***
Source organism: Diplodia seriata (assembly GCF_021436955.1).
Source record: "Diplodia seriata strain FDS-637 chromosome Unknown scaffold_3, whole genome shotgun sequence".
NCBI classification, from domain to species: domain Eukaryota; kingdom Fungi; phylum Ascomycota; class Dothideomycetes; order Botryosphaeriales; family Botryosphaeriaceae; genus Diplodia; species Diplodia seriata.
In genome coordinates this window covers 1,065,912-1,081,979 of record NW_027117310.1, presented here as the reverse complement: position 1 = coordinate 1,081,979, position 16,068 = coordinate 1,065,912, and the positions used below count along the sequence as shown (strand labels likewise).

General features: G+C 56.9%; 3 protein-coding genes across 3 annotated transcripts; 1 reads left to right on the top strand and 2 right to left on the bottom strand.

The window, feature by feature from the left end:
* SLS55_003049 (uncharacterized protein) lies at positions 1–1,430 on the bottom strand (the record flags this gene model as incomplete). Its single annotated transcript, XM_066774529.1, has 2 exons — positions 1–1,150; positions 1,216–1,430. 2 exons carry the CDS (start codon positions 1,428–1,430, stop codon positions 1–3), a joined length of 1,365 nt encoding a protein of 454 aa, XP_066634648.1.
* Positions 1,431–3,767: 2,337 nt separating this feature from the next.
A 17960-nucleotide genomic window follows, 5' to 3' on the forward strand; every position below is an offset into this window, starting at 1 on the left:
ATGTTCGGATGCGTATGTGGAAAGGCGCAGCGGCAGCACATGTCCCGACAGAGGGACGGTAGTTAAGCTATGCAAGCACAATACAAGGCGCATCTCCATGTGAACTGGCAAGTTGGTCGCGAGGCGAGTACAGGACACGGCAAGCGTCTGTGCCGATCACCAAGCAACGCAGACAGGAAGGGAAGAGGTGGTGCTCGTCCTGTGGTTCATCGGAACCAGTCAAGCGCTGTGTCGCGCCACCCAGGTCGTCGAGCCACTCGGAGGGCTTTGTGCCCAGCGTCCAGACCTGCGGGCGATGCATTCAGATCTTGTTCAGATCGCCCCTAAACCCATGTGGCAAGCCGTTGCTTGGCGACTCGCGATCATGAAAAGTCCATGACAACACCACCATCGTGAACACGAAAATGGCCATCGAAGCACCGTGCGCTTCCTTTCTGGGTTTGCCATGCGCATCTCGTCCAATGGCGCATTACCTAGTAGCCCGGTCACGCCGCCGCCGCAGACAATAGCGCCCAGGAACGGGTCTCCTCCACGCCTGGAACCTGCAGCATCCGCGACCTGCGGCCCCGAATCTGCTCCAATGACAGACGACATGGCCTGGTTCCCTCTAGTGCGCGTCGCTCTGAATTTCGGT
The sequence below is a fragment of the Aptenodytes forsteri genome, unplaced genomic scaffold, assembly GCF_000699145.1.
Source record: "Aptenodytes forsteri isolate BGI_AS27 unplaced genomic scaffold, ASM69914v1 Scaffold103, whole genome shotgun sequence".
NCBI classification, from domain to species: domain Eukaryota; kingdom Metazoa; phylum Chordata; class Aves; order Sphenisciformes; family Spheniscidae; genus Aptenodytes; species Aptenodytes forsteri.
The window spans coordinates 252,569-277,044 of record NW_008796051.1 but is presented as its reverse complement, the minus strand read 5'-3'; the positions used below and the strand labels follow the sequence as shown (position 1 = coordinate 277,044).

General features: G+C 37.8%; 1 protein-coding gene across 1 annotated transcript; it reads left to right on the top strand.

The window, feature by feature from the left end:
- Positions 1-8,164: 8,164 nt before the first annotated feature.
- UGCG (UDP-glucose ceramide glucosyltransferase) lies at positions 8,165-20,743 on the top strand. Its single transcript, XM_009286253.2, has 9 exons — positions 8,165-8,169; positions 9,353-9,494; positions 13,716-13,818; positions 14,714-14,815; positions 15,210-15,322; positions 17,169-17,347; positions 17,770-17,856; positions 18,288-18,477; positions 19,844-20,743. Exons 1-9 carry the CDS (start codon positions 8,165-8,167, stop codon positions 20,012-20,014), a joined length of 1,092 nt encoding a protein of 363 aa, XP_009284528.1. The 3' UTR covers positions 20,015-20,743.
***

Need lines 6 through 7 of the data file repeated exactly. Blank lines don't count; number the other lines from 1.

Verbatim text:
The window, feature by feature from the left end:
* SLS55_003049 (uncharacterized protein) lies at positions 1–1,430 on the bottom strand (the record flags this gene model as incomplete). Its single annotated transcript, XM_066774529.1, has 2 exons — positions 1–1,150; positions 1,216–1,430. 2 exons carry the CDS (start codon positions 1,428–1,430, stop codon positions 1–3), a joined length of 1,365 nt encoding a protein of 454 aa, XP_066634648.1.